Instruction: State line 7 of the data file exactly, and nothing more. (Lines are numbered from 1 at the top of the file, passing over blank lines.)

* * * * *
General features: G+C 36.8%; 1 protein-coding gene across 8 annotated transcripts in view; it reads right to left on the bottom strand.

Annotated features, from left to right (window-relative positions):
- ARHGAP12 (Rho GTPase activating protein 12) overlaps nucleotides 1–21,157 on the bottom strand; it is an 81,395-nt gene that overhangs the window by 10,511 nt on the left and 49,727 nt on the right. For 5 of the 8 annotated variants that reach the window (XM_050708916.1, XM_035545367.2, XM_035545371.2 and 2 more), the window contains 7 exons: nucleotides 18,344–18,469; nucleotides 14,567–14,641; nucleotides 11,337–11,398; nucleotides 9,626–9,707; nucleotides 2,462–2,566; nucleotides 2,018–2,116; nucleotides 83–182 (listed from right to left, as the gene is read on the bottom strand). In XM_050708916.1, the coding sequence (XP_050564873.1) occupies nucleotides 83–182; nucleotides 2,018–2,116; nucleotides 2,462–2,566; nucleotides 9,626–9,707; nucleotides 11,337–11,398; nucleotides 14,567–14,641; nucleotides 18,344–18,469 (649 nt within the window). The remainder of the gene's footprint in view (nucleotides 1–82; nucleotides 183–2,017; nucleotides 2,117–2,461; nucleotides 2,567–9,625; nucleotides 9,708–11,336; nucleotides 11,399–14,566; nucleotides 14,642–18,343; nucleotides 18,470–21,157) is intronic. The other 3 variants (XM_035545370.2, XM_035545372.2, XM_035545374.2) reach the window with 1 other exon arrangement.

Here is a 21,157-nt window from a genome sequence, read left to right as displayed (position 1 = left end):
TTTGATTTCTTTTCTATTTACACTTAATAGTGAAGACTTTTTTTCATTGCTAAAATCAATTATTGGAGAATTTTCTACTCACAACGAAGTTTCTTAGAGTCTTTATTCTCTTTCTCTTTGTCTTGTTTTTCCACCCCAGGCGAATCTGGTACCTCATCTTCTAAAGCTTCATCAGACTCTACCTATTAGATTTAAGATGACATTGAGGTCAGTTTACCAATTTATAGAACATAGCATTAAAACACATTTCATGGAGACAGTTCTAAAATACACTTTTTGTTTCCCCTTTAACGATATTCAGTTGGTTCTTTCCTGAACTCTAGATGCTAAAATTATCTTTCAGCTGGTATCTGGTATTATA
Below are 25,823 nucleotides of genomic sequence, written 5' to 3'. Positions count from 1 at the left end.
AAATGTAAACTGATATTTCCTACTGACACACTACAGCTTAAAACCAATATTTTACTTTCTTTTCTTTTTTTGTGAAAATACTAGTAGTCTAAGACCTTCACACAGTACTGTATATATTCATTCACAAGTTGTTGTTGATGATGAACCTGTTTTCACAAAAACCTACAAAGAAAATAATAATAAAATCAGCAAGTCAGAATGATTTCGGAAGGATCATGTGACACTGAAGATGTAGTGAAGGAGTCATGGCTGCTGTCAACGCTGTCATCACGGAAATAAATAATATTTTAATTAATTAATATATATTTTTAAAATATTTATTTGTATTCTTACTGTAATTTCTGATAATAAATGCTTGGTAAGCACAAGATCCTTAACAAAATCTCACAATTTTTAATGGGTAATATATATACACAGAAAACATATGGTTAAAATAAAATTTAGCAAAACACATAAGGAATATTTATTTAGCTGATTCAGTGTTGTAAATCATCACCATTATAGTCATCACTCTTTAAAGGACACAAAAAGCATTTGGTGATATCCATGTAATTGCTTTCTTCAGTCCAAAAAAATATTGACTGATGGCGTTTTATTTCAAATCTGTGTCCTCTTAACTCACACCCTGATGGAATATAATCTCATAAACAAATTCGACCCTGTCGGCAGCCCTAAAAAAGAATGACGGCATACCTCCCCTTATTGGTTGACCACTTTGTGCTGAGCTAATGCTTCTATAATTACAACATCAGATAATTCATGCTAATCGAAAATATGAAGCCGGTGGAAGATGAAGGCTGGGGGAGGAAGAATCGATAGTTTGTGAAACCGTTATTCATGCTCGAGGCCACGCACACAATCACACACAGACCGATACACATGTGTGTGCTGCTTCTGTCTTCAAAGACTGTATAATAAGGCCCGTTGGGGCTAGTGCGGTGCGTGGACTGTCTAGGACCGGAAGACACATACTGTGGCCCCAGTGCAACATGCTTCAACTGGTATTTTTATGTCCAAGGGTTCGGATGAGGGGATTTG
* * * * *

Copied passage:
AAATGTAAACTGATATTTCCTACTGACACACTACAGCTTAAAACCAATATTTTACTTTCTTTTCTTTTTTTGTGAAAATACTAGTAGTCTAAGACCTTCACACAGTACTGTATATATTCATTCACAAGTTGTTGTTGATGATGAACCTGTTTTCACAAAAACCTACAAAGAAAATAATAATAAAATCAGCAAGTCAGAATGATTTCGGAAGGATCATGTGACACTGAAGATGTAGTGAAGGAGTCATGGCTGCTGTCAACGCTGTCATCACGGAAATAAATAATATTTTAATTAATTAATATATATTTTTAAAATATTTATTTGTATTCTTACTGTAATTTCTGATAATAAATGCTTGGTAAGCACAAGATCCTTAACAAAATCTCACAATTTTTAATGGGTAATATATATACACAGAAAACATATGGTTAAAATAAAATTTAGCAAAACACATAAGGAATATTTATTTAGCTGATTCAGTGTTGTAAATCATCACCATTATAGTCATCACTCTTTAAAGGACACAAAAAGCATTTGGTGATATCCATGTAATTGCTTTCTTCAGTCCAAAAAAATATTGACTGATGGCGTTTTATTTCAAATCTGTGTCCTCTTAACTCACACCCTGATGGAATATAATCTCATAAACAAATTCGACCCTGTCGGCAGCCCTAAAAAAGAATGACGGCATACCTCCCCTTATTGGTTGACCACTTTGTGCTGAGCTAATGCTTCTATAATTACAACATCAGATAATTCATGCTAATCGAAAATATGAAGCCGGTGGAAGATGAAGGCTGGGGGAGGAAGAATCGATAGTTTGTGAAACCGTTATTCATGCTCGAGGCCACGCACACAATCACACACAGACCGATACACATGTGTGTGCTGCTTCTGTCTTCAAAGACTGTATAATAAGGCCCGTTGGGGCTAGTGCGGTGCGTGGACTGTCTAGGACCGGAAGACACATACTGTGGCCCCAGTGCAACATGCTTCAACTGGTATTTTTATGTCCAAGGGTTCGGATGAGGGGATTTG